EROSION & SEDIMENT CONTROL
Why Erosion and Sediment Control?
As stated by the United States Environmental Protection Agency (USEPA), "The most environmentally dangerous period of development is the initial construction phase when land is cleared of vegetation and graded to create a proper surface for construction." During the initial stages of construction, sediment laden stormwater runoff from construction sites can discharge into receiving water bodies, thereby degrading the water quality and harming ecosystems which thrive in aquatic environments. Even a small amount of sediment from a very large construction site can do serious damage to nearby water bodies. In the last five years, state and federal agencies have begun cracking down on Contractors who attempt to skirt Erosion and Sediment (E&S) Control regulations by cutting corners on their E&S measures or ignoring them all together. In particular, home builders and private developers have been subjected to nationwide investigations conducted by Federal EPA inspectors, particularly in city and/or state jurisdictions where enforcement of the National Pollutant Discharge Elimination System (NPDES) requirements have been lax. Failure to comply with these requirements constitutes a violation of the Clean Water Act and may subject the violator to potential fines of $2,500.00 to $25,000.00 per day on the low end with the high end upwards of several million dollars. In some instances, gross violations can carry criminal charges under the Clean Water Act. It is important for Contractors and Operators of all sizes to practice proper Erosion and Sediment Control measures regardless of the size of the construction site to ensure that construction activities do not harm local water quality. However, for large construction sites in excess of one acre, WRMA can assist your firm in ensuring that all local and state E&S requirements are met throughout the construction phase of your project.
Certified and Experienced
WRMA's Professional Engineers and inspectors hold certifications in Erosion and Sediment Control from recognized authorities including the Florida Department of Environmental Protection (FDEP) as well as the Maryland Department of the Environment (MDE). This is important since both Florida and Maryland are among the select group of states whom authorization to issue such NPDES permits including permits for stormwater discharges have been delegated by the USEPA to each state's respective environmental regulatory authority (FDEP/MDE). The WRMA Engineering team is highly experienced in producing Erosion and Sediment Control plans for Construction sites of all scales.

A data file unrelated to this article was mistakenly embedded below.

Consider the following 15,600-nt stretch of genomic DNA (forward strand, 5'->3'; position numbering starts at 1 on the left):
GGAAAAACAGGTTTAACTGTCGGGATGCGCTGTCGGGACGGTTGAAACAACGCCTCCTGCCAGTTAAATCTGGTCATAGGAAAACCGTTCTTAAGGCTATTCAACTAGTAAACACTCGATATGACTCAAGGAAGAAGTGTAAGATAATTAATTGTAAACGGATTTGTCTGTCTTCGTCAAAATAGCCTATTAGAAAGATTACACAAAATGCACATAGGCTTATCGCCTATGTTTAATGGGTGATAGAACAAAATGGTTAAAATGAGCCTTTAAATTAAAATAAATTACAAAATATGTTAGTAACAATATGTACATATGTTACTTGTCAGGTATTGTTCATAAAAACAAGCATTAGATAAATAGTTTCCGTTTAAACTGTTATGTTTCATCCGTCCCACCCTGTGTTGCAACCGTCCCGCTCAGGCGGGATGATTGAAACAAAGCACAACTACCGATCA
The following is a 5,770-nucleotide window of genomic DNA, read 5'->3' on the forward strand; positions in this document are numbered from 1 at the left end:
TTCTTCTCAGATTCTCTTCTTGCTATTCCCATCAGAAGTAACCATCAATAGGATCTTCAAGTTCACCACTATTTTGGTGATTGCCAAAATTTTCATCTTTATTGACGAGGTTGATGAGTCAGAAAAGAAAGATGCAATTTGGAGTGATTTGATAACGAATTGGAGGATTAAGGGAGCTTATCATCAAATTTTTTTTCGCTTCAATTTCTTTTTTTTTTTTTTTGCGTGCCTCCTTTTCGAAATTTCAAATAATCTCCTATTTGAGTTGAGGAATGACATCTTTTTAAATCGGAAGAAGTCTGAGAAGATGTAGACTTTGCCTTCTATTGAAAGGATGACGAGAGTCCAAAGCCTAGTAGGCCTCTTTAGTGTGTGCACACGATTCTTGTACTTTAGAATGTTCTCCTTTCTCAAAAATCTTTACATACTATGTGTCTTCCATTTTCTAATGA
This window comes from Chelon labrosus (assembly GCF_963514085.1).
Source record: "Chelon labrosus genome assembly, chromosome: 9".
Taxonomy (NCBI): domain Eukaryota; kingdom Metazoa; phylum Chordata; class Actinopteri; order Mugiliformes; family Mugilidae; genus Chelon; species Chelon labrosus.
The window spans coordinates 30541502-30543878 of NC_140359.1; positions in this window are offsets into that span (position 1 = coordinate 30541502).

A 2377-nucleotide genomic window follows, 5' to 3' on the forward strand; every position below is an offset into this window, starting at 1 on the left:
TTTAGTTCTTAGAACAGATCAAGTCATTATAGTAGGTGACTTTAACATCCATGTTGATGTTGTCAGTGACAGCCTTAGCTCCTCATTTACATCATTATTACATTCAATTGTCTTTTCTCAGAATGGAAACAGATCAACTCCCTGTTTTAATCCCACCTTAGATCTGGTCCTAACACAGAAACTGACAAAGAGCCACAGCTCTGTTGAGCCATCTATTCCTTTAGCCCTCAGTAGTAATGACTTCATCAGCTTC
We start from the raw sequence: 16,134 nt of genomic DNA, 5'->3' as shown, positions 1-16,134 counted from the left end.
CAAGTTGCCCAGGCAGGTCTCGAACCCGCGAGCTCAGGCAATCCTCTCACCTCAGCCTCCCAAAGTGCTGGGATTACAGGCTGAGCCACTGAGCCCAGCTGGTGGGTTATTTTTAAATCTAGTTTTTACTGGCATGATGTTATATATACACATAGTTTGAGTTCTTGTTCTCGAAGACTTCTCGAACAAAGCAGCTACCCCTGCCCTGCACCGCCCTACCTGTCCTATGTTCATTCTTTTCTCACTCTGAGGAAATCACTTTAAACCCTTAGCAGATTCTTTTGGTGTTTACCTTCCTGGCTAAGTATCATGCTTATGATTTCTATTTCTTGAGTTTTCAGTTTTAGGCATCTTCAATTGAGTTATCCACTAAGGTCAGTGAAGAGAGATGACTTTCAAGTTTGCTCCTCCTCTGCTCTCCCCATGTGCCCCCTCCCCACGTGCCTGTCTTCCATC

Stormwater Pollution Prevention Plans (SWPPP)
For constructions sites with disturbed areas of greater than one acre, WRMA can assist in obtaining NPDES Construction General Permits (CGP) as well as provide Stormwater Pollution Prevention Plans (SWPPP's) ahead of planned construction activities. A SWPPP plan is essentially a site specific plan which must identify potential sources of pollution that may reasonably be expected to affect the quality of stormwater discharge associated with construction activity as well as the E&S best management practices (BMPs) that will be implemented to help prevent sediment laden stormwater from being discharged untreated outside the limits of construction. Other characteristics of a SWPPP include:
- Descriptions of the selected BMPs to be implemented that will be used to reduce the pollutants in stormwater discharge associated with the construction activity.
- The SWPPP must be developed before a Notice of Intent (NOI) is filed in order to receive CGP coverage and must meet or exceed FDEP requirements.
- The SWPPP must be available at the location identified in the NOI beginning on the first day of construction activities.
- The SWPPP will contain a narrative and a site map of the construction site limits and discharge points.
- The SWPPP must be developed and implemented for each construction site covered by the CGP permit and must be prepared in accordance with good engineering practices.
The good news is that with sound preparation and proper documentation, complying with these state & federal regulations doesn't have to be a complex process. WRMA can guide your project through the permitting process, including appropriate selection of E&S BMP's, development of Erosion & Sediment Control plans, details and specifications, a comprehensive SWPPP document, and provide periodic field inspections so that when and if your project is inspected, your site's E&S measures and documentation will be in good order.
Contact us to learn more about how WRMA can assist with your Erosion and Sediment Control plan for your next planned construction job.